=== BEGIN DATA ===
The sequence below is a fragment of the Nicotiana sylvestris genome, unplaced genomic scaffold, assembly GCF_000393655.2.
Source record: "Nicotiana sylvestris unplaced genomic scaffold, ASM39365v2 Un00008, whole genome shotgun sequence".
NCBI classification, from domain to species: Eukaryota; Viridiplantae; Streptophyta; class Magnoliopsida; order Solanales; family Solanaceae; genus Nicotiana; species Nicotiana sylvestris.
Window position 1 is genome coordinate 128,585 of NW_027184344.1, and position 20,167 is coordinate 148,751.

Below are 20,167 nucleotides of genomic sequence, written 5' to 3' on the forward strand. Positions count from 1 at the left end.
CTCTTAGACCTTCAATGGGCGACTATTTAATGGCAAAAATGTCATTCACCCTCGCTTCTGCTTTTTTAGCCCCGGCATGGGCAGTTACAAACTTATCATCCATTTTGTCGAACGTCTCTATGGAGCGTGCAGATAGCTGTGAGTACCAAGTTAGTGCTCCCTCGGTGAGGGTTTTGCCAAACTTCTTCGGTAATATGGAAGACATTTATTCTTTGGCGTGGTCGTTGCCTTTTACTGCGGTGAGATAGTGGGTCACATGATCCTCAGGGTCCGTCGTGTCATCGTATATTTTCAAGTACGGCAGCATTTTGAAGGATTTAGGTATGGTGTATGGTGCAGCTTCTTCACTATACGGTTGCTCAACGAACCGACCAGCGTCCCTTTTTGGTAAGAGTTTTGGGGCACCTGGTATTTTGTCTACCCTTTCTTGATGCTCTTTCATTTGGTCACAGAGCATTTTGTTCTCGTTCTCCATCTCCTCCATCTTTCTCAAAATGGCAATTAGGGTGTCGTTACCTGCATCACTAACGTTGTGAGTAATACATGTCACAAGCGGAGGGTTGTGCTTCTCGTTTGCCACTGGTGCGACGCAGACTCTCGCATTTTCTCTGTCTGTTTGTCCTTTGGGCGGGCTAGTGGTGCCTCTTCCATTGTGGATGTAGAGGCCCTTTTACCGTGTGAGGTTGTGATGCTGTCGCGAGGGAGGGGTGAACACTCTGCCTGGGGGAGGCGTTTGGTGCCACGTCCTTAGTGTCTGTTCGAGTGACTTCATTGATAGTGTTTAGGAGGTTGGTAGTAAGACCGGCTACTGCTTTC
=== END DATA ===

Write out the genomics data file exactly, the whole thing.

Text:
The sequence below is a fragment of the Nicotiana sylvestris genome, unplaced genomic scaffold, assembly GCF_000393655.2.
Source record: "Nicotiana sylvestris unplaced genomic scaffold, ASM39365v2 Un00008, whole genome shotgun sequence".
NCBI classification, from domain to species: Eukaryota; Viridiplantae; Streptophyta; class Magnoliopsida; order Solanales; family Solanaceae; genus Nicotiana; species Nicotiana sylvestris.
Window position 1 is genome coordinate 128,585 of NW_027184344.1, and position 20,167 is coordinate 148,751.

Below are 20,167 nucleotides of genomic sequence, written 5' to 3' on the forward strand. Positions count from 1 at the left end.
CTCTTAGACCTTCAATGGGCGACTATTTAATGGCAAAAATGTCATTCACCCTCGCTTCTGCTTTTTTAGCCCCGGCATGGGCAGTTACAAACTTATCATCCATTTTGTCGAACGTCTCTATGGAGCGTGCAGATAGCTGTGAGTACCAAGTTAGTGCTCCCTCGGTGAGGGTTTTGCCAAACTTCTTCGGTAATATGGAAGACATTTATTCTTTGGCGTGGTCGTTGCCTTTTACTGCGGTGAGATAGTGGGTCACATGATCCTCAGGGTCCGTCGTGTCATCGTATATTTTCAAGTACGGCAGCATTTTGAAGGATTTAGGTATGGTGTATGGTGCAGCTTCTTCACTATACGGTTGCTCAACGAACCGACCAGCGTCCCTTTTTGGTAAGAGTTTTGGGGCACCTGGTATTTTGTCTACCCTTTCTTGATGCTCTTTCATTTGGTCACAGAGCATTTTGTTCTCGTTCTCCATCTCCTCCATCTTTCTCAAAATGGCAATTAGGGTGTCGTTACCTGCATCACTAACGTTGTGAGTAATACATGTCACAAGCGGAGGGTTGTGCTTCTCGTTTGCCACTGGTGCGACGCAGACTCTCGCATTTTCTCTGTCTGTTTGTCCTTTGGGCGGGCTAGTGGTGCCTCTTCCATTGTGGATGTAGAGGCCCTTTTACCGTGTGAGGTTGTGATGCTGTCGCGAGGGAGGGGTGAACACTCTGCCTGGGGGAGGCGTTTGGTGCCACGTCCTTAGTGTCTGTTCGAGTGACTTCATTGATAGTGTTTAGGAGGTTGGTAGTAAGACCGGCTACTGCTTTC